SIGAB, for example, is already providing input to the government regarding its experience managing RINDI, and the organization is considering how to better disseminate knowledge about the program and disability inclusion in general.

The same program is also being implemented by another organization in 45 villages in one district in Sukoharjo, in Central Java. Asia Foundation is also working with the Ministry of Village, Development of Disadvantaged Regions and Transmigration on a manual on inclusive villages.

If it becomes a national regulation, then the inclusive village initiative could be implemented across the country.

But winning over cross-government support is important, and key to that is evidence that a program such as RINDI is having an impact on the lives of people with disability.

“At the district level social office, there remain big challenges on how to influence other offices, other sectors to think about the disability program. This is one of the challenges at the Kulon Progo level on making the inclusive village bigger ... because the [district head] said, ‘I need to learn, I need to see the evidence that if I provide this program, then there will be changes in the disability community,’” said Natalia Warat, deputy team leader of Program Peduli.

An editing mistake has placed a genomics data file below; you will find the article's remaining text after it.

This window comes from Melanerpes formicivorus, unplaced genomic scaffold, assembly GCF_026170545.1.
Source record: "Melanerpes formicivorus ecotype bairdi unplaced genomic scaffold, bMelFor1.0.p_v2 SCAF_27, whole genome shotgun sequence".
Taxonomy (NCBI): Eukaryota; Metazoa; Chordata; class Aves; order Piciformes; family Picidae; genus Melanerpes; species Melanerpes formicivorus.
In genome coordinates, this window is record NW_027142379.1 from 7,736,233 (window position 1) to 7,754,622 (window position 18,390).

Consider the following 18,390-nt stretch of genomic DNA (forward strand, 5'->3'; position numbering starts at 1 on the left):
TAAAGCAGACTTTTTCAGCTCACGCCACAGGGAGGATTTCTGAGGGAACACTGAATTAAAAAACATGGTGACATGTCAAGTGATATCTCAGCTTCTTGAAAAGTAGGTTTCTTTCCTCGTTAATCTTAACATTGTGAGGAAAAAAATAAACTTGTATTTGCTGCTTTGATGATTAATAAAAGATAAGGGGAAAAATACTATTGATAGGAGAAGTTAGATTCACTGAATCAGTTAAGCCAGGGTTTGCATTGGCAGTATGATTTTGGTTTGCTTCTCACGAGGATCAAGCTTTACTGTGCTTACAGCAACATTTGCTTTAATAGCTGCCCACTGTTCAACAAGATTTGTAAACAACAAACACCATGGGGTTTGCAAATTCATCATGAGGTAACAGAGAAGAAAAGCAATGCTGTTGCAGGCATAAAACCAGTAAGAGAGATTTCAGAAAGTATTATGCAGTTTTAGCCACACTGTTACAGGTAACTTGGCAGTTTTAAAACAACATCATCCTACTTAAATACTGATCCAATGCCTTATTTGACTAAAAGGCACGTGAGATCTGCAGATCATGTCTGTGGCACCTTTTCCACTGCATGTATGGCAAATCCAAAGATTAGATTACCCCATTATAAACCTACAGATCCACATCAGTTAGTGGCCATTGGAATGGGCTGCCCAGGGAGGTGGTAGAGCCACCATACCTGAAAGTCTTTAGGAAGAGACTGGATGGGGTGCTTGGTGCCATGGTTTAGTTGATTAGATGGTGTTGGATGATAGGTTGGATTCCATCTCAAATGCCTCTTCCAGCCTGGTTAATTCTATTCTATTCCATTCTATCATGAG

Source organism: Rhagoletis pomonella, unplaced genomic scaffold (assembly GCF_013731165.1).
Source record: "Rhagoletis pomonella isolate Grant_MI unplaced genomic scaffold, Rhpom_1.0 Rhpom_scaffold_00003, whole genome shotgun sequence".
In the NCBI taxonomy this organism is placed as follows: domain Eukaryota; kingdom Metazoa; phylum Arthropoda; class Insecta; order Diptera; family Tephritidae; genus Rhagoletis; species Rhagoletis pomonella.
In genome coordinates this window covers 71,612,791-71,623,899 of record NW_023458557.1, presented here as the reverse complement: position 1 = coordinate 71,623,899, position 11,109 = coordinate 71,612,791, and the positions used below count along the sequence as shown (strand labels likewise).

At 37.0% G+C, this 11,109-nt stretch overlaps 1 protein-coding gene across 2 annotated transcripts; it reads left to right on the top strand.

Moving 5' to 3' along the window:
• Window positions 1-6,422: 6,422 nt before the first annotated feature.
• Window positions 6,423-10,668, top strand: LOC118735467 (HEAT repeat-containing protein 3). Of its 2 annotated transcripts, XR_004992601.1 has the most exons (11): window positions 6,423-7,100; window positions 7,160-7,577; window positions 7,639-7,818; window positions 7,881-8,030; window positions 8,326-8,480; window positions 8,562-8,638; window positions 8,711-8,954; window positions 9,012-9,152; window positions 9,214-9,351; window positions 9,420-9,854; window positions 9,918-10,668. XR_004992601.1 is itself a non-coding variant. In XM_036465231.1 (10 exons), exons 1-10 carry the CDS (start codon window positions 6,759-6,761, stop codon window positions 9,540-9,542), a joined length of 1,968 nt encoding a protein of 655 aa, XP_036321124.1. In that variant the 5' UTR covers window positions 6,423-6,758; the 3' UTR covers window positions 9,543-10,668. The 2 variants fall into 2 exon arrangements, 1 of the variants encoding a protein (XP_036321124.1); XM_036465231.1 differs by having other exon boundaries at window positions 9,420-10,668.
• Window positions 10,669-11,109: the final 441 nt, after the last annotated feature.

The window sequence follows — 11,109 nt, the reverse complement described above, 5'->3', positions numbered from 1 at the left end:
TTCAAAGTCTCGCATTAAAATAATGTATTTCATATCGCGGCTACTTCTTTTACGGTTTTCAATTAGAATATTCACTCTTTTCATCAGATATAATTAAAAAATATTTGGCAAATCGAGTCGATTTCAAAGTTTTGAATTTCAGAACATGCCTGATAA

For more coverage on creating a disability-inclusive world, visit the Development Enabled series here.

About the author

  • Jenny Lei Ravelo

    Jenny Lei Ravelo is a Devex Senior Reporter based in Manila. She covers global health, with a particular focus on the World Health Organization, and other development and humanitarian aid trends in Asia Pacific. Prior to Devex, she wrote for ABS-CBN, one of the largest broadcasting networks in the Philippines, and was a copy editor for various international scientific journals. She received her journalism degree from the University of Santo Tomas.